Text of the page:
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andee19

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About andee19

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  1. When I said grades, I was referring solely to the GPA. "Comparatively, it seems reasonable to expect yourself to gain admission from the waitlist (given current grades)" - I merely stated that given the difference in LSAT scores, I assume Timmies will gain admission from the waitlist (unlike myself, who received direct admission)
  2. My grades are nearly identical to yours (my LSAT is 165) and I was granted admission in December 2017. Comparatively, it seems reasonable to expect yourself to gain admission from the waitlist (given current grades)
  3. 164+ would have circumvented the waitlist. You lsat as it currently stands will likely result in admission from the waitlist.
  4. Good chances. I’m surprised you are not off already.
  5. 4.0 after drops/153 LSAT/MA

    You have a reasonable chance. Remedy: retake the LSAT (you are in what many would consider a good position given that you are one successful test away from automatic admission to many schools)
  6. Consider: 1. If you do your homework neither school should be too difficult for you to attain a respectable GPA. 2. Prestige is irrelevant for Canadian law school admissions. As such, the decision should rely nearly exclusively on your interest in the respective programs offered and issues surrounding the quality of life related to both schools.
  7. Good GPA. An LSAT score of at least 160 should give you good chances.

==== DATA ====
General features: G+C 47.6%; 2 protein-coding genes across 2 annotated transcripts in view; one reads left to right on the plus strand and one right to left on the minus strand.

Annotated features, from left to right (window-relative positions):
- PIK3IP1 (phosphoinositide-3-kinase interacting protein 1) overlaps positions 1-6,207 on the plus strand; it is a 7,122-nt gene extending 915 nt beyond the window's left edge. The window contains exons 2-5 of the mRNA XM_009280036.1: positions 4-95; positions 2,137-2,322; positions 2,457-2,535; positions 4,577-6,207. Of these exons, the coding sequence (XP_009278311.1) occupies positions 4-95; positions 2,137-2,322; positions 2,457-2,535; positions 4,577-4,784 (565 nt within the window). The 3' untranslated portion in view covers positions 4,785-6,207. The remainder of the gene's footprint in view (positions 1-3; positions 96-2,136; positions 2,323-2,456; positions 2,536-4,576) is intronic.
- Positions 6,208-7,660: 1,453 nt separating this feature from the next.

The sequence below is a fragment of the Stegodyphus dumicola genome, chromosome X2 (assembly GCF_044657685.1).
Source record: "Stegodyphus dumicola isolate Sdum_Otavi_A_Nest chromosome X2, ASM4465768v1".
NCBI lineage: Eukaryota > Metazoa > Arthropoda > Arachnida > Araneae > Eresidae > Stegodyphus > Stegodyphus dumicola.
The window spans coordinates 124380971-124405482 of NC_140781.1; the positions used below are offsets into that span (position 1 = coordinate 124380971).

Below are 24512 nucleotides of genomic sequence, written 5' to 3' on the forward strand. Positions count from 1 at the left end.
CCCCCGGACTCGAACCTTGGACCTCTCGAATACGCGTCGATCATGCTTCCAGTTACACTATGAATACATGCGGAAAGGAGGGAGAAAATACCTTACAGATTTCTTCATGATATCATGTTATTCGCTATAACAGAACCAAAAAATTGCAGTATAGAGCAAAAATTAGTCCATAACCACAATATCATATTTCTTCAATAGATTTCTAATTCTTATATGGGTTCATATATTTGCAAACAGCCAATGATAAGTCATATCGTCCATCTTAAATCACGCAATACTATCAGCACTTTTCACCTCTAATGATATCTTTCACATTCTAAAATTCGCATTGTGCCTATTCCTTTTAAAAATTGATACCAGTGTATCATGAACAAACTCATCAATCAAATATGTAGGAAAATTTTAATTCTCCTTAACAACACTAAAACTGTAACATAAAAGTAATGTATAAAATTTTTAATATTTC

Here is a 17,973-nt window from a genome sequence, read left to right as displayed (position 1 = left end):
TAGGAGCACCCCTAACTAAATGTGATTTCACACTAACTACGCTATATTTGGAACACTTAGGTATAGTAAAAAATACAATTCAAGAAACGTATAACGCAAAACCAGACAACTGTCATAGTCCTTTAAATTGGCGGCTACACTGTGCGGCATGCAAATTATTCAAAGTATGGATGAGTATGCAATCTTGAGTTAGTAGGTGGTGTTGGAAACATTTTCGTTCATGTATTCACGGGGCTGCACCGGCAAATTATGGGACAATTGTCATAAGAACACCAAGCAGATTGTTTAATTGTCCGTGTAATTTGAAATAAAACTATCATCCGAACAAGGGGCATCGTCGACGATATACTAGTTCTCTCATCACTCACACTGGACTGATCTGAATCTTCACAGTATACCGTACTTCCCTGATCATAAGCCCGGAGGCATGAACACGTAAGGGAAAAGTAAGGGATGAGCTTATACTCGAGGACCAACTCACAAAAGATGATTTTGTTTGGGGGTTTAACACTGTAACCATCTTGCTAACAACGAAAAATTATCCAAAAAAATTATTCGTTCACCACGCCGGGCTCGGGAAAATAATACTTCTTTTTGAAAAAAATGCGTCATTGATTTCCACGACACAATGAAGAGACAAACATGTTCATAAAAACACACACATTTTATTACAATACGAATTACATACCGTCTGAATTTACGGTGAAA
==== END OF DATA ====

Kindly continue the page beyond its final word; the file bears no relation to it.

8. I have no idea about indices in your year, but if you consider previous posts within the accepted thread, my index is not much of an outlier (and by no means the lowest).
  9. I'm a UBC student. My GPA is available online.
  10. Yes, regular category. Like many people, I believe you are overestimating the difficulty of getting into UBC law. Many people who have been admitted have indices around 90. My GPA was 80.5% and LSAT was 165.
  11. Not necessarily, Many people with lower indexes have already been admitted. My index was 90 and I was admitted on Dec. 1 (one week after applying).
  12. I never dismissed it as not being a factor. In addition, the amount of study time lost would be the same regardless of what I study. Seven hours per week is trivial. Consider this: If you studied for only seven hours per week, would you consider that to be a substantial amount of preparation?
  13. Diagnostic: 140; Real: 165. All because I taught myself propositional logic.
  14. I have taken the ferry every weekend since September. Regardless of whether you study while in transit, travel between the two cities is somewhat feasible, taking approximately 3.5 hours from UBC to DT Vicoria. Consider this: whatever your decision, amount of study time lost is trivial and should not be a factor.
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